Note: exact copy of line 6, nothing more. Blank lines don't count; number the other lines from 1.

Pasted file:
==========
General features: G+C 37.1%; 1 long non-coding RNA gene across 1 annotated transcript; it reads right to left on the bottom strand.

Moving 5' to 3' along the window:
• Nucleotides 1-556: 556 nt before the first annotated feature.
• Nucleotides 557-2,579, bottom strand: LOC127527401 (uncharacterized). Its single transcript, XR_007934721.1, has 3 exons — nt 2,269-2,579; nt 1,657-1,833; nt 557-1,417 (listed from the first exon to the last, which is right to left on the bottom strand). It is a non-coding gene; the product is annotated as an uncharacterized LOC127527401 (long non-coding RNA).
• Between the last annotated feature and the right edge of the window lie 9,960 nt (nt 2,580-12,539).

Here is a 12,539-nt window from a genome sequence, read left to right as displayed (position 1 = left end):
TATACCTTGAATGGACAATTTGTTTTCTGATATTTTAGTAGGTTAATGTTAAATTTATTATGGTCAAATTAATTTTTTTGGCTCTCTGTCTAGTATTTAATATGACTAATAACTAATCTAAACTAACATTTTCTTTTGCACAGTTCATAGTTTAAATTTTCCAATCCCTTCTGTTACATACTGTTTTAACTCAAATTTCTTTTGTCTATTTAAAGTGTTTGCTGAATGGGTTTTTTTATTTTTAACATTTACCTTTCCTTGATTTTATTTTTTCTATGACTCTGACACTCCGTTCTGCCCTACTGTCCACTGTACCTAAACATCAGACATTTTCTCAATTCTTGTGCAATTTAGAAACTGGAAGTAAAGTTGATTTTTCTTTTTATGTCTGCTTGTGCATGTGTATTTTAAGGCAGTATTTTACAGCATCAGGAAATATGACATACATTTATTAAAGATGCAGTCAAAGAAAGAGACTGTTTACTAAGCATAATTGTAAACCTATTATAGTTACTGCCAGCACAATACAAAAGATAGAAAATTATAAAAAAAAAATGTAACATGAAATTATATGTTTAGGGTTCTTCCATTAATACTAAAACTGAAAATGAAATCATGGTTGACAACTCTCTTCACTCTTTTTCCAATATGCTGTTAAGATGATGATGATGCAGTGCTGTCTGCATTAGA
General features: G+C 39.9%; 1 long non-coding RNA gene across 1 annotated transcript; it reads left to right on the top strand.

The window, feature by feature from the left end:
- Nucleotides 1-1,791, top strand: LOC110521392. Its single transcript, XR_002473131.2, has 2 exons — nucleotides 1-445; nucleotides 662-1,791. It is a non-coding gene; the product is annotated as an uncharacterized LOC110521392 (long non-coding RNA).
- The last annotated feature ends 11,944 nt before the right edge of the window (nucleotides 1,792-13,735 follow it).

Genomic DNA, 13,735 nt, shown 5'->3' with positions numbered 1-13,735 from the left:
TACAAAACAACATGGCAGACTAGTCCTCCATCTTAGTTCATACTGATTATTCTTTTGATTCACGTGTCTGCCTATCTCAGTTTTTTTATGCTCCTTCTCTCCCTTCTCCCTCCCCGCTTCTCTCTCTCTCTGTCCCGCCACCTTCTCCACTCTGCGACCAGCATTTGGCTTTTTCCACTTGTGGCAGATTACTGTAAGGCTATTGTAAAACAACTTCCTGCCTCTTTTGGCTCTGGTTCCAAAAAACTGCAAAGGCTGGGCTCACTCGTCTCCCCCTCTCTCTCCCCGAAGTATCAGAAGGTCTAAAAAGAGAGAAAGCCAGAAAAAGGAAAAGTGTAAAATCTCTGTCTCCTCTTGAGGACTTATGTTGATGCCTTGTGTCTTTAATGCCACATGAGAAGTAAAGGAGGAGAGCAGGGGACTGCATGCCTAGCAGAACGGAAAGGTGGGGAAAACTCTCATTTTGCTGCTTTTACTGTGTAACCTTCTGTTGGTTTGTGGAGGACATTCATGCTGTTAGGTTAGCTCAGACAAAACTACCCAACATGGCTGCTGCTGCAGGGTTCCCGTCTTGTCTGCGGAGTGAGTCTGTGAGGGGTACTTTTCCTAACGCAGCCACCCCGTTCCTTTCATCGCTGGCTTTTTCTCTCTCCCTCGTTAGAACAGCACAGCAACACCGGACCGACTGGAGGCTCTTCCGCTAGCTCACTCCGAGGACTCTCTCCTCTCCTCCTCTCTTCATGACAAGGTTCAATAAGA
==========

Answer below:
Here is a 12,539-nt window from a genome sequence, read left to right as displayed (position 1 = left end):